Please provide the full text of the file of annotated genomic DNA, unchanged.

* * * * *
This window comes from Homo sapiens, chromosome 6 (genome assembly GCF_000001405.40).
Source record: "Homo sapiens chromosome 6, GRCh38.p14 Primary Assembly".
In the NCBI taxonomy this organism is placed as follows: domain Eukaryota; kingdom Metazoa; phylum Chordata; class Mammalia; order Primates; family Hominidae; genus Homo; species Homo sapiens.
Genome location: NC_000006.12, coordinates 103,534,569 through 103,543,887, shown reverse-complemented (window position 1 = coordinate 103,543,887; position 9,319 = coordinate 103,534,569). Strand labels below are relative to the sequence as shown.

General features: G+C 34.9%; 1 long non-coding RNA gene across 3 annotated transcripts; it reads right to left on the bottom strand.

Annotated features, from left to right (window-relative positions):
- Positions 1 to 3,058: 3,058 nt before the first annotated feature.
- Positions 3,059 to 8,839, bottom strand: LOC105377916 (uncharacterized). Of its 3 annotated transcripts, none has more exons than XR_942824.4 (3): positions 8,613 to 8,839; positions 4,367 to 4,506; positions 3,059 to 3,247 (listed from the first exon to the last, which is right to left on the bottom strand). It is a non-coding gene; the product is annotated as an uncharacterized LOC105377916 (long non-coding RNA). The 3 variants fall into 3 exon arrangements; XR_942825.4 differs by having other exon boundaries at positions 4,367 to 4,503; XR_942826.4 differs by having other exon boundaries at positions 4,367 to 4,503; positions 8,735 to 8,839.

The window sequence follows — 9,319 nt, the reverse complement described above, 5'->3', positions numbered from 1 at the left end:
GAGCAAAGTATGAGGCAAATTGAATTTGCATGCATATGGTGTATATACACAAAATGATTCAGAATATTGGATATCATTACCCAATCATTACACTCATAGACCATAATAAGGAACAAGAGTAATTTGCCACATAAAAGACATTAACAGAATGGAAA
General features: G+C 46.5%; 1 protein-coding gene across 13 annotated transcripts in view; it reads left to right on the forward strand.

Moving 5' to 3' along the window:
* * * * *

This window comes from Homo sapiens, chromosome 6 (genome assembly GCF_000001405.40).
Source record: "Homo sapiens chromosome 6, GRCh38.p14 Primary Assembly".
In the NCBI taxonomy this organism is placed as follows: domain Eukaryota; kingdom Metazoa; phylum Chordata; class Mammalia; order Primates; family Hominidae; genus Homo; species Homo sapiens.
Genome location: NC_000006.12, coordinates 103,534,569 through 103,543,887, shown reverse-complemented (window position 1 = coordinate 103,543,887; position 9,319 = coordinate 103,534,569). Strand labels below are relative to the sequence as shown.

General features: G+C 34.9%; 1 long non-coding RNA gene across 3 annotated transcripts; it reads right to left on the bottom strand.

Annotated features, from left to right (window-relative positions):
- Positions 1 to 3,058: 3,058 nt before the first annotated feature.
- Positions 3,059 to 8,839, bottom strand: LOC105377916 (uncharacterized). Of its 3 annotated transcripts, none has more exons than XR_942824.4 (3): positions 8,613 to 8,839; positions 4,367 to 4,506; positions 3,059 to 3,247 (listed from the first exon to the last, which is right to left on the bottom strand). It is a non-coding gene; the product is annotated as an uncharacterized LOC105377916 (long non-coding RNA). The 3 variants fall into 3 exon arrangements; XR_942825.4 differs by having other exon boundaries at positions 4,367 to 4,503; XR_942826.4 differs by having other exon boundaries at positions 4,367 to 4,503; positions 8,735 to 8,839.

The window sequence follows — 9,319 nt, the reverse complement described above, 5'->3', positions numbered from 1 at the left end:
GAGCAAAGTATGAGGCAAATTGAATTTGCATGCATATGGTGTATATACACAAAATGATTCAGAATATTGGATATCATTACCCAATCATTACACTCATAGACCATAATAAGGAACAAGAGTAATTTGCCACATAAAAGACATTAACAGAATGGAAA
General features: G+C 46.5%; 1 protein-coding gene across 13 annotated transcripts in view; it reads left to right on the forward strand.

Moving 5' to 3' along the window: